First modification: 08/25/2021 – 13:54
Japan will extend the health measures already in force in some regions to most of the country, in an attempt to stop the spread of Covid-19, which is causing a record of infections.
“The transmissibility of the Delta variant is extremely strong. We need more cooperation from the population to overcome this crisis,” said Japanese Prime Minister Yoshihide Suga.
In total, 33 of the 47 Japanese departments, including the capital Tokyo, which currently hosts the Paralympic Games, will be affected, according to a list approved on Wednesday, August 25 by a committee of health experts and that should be made official quickly.
Since the end of June, Japan has suffered a fifth wave of coronavirus, the most violent to date, aggravated by the spread of the delta variant.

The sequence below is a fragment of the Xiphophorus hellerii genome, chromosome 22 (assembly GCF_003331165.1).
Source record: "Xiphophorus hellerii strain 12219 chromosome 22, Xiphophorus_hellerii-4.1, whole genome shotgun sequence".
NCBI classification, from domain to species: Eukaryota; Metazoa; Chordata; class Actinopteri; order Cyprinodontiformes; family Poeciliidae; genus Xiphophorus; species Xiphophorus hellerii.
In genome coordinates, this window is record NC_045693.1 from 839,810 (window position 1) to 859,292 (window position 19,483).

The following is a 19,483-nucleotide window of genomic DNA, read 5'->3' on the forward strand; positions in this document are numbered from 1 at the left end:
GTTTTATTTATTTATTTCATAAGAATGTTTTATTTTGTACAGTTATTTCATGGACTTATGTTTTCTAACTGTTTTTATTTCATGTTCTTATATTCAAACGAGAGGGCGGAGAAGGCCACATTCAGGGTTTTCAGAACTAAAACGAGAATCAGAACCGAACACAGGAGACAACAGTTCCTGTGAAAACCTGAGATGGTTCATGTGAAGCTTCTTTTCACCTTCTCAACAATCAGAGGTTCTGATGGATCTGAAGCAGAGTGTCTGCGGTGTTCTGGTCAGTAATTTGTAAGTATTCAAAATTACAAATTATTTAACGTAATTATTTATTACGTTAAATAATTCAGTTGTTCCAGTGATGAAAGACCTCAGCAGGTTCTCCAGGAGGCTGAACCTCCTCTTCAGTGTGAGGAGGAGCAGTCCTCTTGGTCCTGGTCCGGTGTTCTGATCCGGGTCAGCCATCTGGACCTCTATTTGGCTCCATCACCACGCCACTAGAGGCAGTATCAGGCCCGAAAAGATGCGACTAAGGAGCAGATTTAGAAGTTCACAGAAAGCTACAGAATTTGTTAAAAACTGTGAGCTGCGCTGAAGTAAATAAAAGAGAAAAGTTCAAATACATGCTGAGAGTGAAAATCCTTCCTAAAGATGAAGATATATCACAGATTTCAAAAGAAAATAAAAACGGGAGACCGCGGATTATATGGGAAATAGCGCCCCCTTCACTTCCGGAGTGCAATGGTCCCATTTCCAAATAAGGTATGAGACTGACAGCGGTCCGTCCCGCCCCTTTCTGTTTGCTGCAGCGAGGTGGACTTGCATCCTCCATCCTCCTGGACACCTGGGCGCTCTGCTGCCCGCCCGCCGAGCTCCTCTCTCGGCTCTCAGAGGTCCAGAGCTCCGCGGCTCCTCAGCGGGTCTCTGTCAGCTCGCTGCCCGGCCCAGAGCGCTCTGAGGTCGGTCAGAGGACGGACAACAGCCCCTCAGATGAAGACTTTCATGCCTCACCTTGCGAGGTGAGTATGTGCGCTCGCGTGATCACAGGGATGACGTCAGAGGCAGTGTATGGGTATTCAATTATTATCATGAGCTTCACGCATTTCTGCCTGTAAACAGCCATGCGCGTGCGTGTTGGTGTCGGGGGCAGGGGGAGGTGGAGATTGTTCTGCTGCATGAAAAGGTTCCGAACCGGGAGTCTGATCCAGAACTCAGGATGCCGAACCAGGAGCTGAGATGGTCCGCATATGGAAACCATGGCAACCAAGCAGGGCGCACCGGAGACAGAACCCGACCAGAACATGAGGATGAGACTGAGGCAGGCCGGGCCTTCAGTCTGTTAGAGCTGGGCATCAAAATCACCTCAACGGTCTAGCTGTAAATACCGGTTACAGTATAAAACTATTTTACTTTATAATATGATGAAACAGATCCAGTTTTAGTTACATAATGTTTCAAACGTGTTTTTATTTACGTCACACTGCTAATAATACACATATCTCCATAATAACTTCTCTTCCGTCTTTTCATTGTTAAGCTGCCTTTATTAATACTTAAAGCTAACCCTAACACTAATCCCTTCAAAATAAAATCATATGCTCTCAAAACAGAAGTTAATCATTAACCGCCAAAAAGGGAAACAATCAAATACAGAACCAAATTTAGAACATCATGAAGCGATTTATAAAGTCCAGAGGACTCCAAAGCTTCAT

Last Friday there was a record of infections in the country (almost 25,900 cases in 24 hours) and in Tokyo the average of new infections in seven days increased fivefold in six weeks.
Due to this outbreak, the Japanese hospital system is “in a serious situation”, declared the minister in charge of the fight against the pandemic, Yasutoshi Nishimura.
The government is going to extend the state of emergency from 13 to 21 departments, allowing it to impose that bars and restaurants close earlier and not serve alcohol and also limit population movements.
However, these instructions are not strictly respected.
The Government also plans to ask shopping centers and large stores to restrict the number of customers they host simultaneously, and companies to privilege teleworking in order to reduce employees’ daily trips by 70%.
On the other hand, Nishimura asked the governors of all the departments to reinforce the medical infrastructures, starting with oxygen reserves and more personnel.
In parallel, Japan is also going to intensify the vaccination campaign. Currently 42% of the population is fully vaccinated.
Since the beginning of the pandemic in December 2019, Japan has registered 15,600 deaths from Covid-19, according to official figures.